3 Psychological Nutrients Workers Need to Reverse the Great Resignation

These three items are the key to increasing worker engagement, commitment, performance, and mental health.

These three items are the key to increasing worker engagement, commitment, performance, and mental health.

When faced with a nutrient deficiency, people seek to replenish. When we are physically malnourished, we find sustenance. Same holds true mentally.

Psychologists, Edward Deci and Richard Ryan, have identified the three human psychological needs necessary for optimal human functioning. The universal and innate psychological nutrients are competency, autonomy, and relatedness. Satisfaction of these basic needs promotes mental health and intrinsic motivation which drives engagement and higher performance at work.

A deficiency in any of these three psychological nutrients is causing workers to look elsewhere to get nourishment. When all three psychological nutrients are satisfied--autonomy, competence, and relatedness--workers experience the highest quality motivation that fuels passion, engagement, and commitment. Might these psychological nutrients hold the key for reversing the Great Resignation?

Psychological Nutrient #1: Autonomy

Autonomy is the agency to do things on your terms. It's the freedom of external constraints on behavior. Autonomy does not mean to be independent of others, but rather constitutes a feeling of overall psychological liberty and freedom of internal will. When a person is autonomously motivated their performance, wellness, and engagement is heightened rather than if a person is told what to do.

Autonomy is the opposite of micromanagement. Workers feel empowered when they have choice and when they are trusted to make the right decisions. Increasing someone's options and choices has been proven to increase their intrinsic motivation.

Workers who have clear direction and the freedom to act on their own accord with the ability to take direct action satisfy their psychological nutrient of autonomy.

What workers will say if they quit due to an autonomy deficiency?

    • Manager was too hands-on or micromanaged
    • Want more independence
    • Want more work-life balance
    • Want more career paths
    • Conflicted with workplace policy

How much autonomy does your team have to think and act on their own terms?

Psychological Nutrient #2: Competence

Competence is the need to feel capable. Competence occurs when someone is able to effectively meet the demands of their environment. Competency evokes feelings that someone is good at something.

When workers feel competent, they feel what they do is effective and masterful and can contribute to accomplishing worthwhile goals. Relevant feedback and expressing strong beliefs in the capabilities of others is key for satisfying the psychological nutrient of competence.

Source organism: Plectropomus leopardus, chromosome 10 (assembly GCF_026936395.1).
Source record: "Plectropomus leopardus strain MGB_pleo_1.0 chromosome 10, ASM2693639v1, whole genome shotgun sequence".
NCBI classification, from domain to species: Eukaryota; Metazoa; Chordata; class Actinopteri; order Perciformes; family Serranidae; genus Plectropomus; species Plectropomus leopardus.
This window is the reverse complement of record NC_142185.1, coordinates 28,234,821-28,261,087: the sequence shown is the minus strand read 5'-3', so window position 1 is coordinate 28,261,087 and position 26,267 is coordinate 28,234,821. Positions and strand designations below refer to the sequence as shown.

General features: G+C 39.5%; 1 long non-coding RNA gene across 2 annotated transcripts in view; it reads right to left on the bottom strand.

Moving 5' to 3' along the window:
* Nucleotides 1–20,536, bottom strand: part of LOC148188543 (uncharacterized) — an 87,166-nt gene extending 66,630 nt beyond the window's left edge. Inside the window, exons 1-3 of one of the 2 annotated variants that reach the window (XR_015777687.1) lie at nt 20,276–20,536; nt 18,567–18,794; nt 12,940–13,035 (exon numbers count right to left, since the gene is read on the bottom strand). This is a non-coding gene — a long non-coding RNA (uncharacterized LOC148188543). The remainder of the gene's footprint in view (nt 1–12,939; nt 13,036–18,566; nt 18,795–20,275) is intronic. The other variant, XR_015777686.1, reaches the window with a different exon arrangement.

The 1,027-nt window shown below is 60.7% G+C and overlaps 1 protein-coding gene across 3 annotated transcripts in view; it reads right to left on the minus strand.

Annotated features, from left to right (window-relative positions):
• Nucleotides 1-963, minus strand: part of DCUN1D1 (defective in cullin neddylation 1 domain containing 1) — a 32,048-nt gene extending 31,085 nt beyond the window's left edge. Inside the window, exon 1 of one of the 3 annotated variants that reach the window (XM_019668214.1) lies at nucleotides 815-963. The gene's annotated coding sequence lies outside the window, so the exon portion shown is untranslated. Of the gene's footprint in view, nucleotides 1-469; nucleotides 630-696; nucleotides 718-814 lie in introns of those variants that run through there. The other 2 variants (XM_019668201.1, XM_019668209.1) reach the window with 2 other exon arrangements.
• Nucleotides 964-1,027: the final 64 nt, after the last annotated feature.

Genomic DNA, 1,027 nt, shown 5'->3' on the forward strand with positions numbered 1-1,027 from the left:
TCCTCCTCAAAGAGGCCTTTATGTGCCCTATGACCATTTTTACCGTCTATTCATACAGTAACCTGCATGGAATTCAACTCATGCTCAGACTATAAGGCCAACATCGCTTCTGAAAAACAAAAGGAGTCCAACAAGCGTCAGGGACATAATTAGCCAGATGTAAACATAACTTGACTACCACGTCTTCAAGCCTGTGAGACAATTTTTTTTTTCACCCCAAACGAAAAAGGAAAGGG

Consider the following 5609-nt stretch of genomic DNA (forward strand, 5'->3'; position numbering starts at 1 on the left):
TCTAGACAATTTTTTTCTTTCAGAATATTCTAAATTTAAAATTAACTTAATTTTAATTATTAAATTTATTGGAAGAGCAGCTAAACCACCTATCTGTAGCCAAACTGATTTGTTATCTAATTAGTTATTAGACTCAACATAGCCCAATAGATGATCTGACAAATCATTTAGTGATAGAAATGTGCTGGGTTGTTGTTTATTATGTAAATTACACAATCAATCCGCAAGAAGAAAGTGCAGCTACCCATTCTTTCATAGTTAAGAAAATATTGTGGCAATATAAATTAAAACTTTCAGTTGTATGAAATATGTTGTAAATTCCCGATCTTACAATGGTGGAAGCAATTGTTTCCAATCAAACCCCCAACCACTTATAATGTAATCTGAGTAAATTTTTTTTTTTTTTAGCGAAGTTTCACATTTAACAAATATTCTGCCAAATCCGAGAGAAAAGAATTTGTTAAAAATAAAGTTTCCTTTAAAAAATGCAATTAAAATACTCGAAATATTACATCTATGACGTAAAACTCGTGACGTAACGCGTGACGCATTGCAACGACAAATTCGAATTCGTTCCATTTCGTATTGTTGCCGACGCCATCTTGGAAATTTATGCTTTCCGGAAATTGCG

What workers will say if they quit due to a competence deficiency?

    • Need more of a challenge
    • Feeling uninspired
    • Want to feel valued
    • Lack of job growth or career advancement
    • Need more feedback
    • Want more recognition
    • Vague goals or no direction
    • Clearer company vision

Does your team feel competent in that they have the right skills and tools to contribute?

Psychological Nutrient #3: Relatedness

Relatedness is the need to feel involved with others. Relatedness is shorthand for being connected to colleagues, friends, family, and community. Humans have an innate need to belong. It is important to both make a contribution to the group and to feel cared for by the group.

Workers who are personally and emotionally connected to their colleagues and manager satisfy the psychological nutrient of relatedness.

Relatedness is perhaps the most crucial psychological nutrient because high-quality relationships are able to provide individuals with a bond to another person while simultaneously reinforcing their needs for autonomy and competence.

What workers will say if they quit due to a relatedness deficiency?

    • Seeking a better management relationship
    • Poor relationships with coworkers
    • Looking to live somewhere else
    • Company culture isn't a fit

How connected does your team feel to one another?
Looking for a way to measure how disconnected your team is and gain custom solutions for improving your team's connections? Check out the Team Connection Assessment™ here. It’s empirically validated to measure the strength and quality of connections teams have with their teammates, manager, and the work itself.


ABOUT THE AUTHOR:
Ryan Jenkins, CSP® (Certified Speaking Professional)™,  is an internationally-recognized keynote speaker, virtual trainer, and three-time published author. His latest book is Connectable: How Leaders Can Move Teams From Isolated to All In. For a decade, he has helped organizations optimize generational dynamics, lessen worker loneliness, and prepare for the future of work. He is also co-founder of LessLonely.com, the world’s first resource fully dedicated to reducing worker isolation and strengthening team connections. Ryan lives in Atlanta, GA with his wife, three children, and yellow Labrador. Learn more at RyanJenkins.com.

Need help strengthening the connections across your team or organization? Contact us today to see how our experts, assessments, or other services can help.

close-link